Scholars of Color, by Faculty Rank

Bar chart showing percentage breakout for People of Color compared to White People among faculty in U.S. higher education at each rank: Professor, Assoc. Prof., Assistant Prof., Instructor, Lecturer, No Academic Rank. People of Color held 36% of faculty positions at the Ass't Prof level, but only 22% at Full Prof level. Data from fall 2018.

Bar chart showing percentage breakout for People of Color compared to White People among faculty in U.S. higher education at each rank: Professor, Assoc. Prof., Assistant Prof., Instructor, Lecturer, No Academic Rank. People of Color held 36% of faculty positions at the Ass’t Prof level, but only 22% at Full Prof level. Data from fall 2018.

UCO Ranking and Accreditations

The United States of America does not have a Ministry of Education. As a result, university standards are measured by accreditation agencies. Universities with more prestigious academic programs go through the process of having their quality certified by accrediting agencies which specialize in specific academic disciplines.

Besides verifying academic quality, why do accreditations matter for students?

Book Clubs and Workshops, Spring 2021

Logo for UCO's 21st Century Pedagogy Institute

Twenty-eight UCO faculty submitted applications for 21CPI events. All submissions include why the event leads to teaching effectiveness. Participants submit an artifact incorporating learning from the event, as well as write a critical reflection. This spring, facilitators originate from every UCO college (i.e., chemistry, . . .  read more

Transformative Learning

How do you learn best? Do you learn by someone telling you how? Or do you learn by doing? If you learn best by doing, practicing, asking, discovering and finding, you will love the Transformative Learning Teaching philosophy at the University of Central Oklahoma. It is so excellent, that the United States Government gave UCO over 8 million dollars to make it the best in the world.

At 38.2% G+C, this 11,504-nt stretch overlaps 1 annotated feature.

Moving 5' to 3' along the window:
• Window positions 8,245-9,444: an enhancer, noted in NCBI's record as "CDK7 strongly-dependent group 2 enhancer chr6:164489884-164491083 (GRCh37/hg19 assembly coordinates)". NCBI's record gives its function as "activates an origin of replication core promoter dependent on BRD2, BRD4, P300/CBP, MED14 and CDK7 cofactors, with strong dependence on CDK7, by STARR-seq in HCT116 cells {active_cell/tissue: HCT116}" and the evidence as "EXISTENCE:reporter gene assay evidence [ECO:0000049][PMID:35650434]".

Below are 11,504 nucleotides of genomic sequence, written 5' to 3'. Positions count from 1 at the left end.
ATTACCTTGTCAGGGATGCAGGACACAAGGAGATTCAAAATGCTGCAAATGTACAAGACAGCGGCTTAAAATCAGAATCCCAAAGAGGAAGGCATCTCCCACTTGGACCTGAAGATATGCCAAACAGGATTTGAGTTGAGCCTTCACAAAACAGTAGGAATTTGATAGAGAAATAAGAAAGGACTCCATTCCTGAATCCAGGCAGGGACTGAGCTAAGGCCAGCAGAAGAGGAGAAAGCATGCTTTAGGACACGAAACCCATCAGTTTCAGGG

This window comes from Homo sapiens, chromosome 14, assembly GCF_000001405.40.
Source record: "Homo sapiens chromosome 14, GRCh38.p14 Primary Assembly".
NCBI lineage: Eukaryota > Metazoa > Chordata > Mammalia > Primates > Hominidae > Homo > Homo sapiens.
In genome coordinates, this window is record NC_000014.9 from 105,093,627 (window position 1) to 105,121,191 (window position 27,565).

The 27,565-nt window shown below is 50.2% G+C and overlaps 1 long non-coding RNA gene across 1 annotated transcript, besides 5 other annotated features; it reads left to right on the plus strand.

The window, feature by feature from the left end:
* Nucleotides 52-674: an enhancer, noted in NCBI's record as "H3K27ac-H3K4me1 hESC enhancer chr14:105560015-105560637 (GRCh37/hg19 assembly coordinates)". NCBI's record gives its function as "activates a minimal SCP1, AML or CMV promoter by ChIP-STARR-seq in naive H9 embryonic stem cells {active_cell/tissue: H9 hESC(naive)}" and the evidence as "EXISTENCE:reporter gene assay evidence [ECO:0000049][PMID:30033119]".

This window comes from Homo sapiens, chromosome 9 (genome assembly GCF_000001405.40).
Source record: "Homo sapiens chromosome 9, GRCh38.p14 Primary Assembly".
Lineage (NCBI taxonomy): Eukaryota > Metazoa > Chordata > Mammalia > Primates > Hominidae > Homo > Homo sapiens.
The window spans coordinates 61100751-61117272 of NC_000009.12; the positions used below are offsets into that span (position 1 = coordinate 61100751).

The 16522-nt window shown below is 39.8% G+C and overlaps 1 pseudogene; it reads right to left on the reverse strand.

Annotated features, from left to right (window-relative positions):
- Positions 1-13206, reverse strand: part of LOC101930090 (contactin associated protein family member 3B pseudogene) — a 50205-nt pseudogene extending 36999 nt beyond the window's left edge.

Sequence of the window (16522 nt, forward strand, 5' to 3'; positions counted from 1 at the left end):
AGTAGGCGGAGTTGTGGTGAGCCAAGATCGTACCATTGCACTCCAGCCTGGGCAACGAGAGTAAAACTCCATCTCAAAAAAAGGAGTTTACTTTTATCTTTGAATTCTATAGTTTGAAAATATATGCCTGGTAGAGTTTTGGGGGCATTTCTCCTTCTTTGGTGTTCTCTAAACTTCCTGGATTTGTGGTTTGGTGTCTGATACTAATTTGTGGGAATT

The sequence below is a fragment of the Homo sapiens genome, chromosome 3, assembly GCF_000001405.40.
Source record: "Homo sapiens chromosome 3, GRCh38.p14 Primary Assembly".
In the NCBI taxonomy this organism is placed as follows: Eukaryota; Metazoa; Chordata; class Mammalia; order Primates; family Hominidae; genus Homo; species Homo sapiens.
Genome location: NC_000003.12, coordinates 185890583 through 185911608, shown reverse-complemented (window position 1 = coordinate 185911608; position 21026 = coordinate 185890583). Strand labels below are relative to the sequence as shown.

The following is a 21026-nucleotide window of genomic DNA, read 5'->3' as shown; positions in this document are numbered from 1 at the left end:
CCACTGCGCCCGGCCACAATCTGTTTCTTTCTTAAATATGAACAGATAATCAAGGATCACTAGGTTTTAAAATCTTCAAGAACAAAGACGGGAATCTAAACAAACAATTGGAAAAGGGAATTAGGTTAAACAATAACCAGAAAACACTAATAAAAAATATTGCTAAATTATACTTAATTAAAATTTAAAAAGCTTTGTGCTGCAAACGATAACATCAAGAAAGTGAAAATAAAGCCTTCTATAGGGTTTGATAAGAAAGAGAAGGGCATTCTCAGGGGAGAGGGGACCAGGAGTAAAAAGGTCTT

Principles of Learning from New Faculty Orientation 2020

The following was presented at the virtual New Faculty Orientation at UCO for the Fall 2020 semester, by Dr. Jody Horn — 

Brain-Based Principles of Learning:

  1. Malleable; Changed by Experience
  2. Connects New Information to Old
  3. Unique and Uniquely Organized
  4. Not Equal, because context and ability influence learning

Other important concepts to consider for effective teaching:

  • Active Retrieval: More mental effort, but long-term memory increases when repeatedly retrieving information
  • Aligning/Authentic Assessment: What students are assessed over should be what they are learning which should match the learning activities
  • Clear Learning Goals: Students who know where they are “going” in class are more likely to be successful
  • Encoding: Learners must encode information into their longer-term memory
  • Feedback: Students must receive timely feedback on their performance to help them encode and learn
  • Metacognition: Students learn through reflecting, and they learn how to learn by reflecting on how they learn! This will lead to them becoming lifelong learners.

The fact that learning is malleable is significant because that means it can be impacted by students’ practice. To take . . .  read more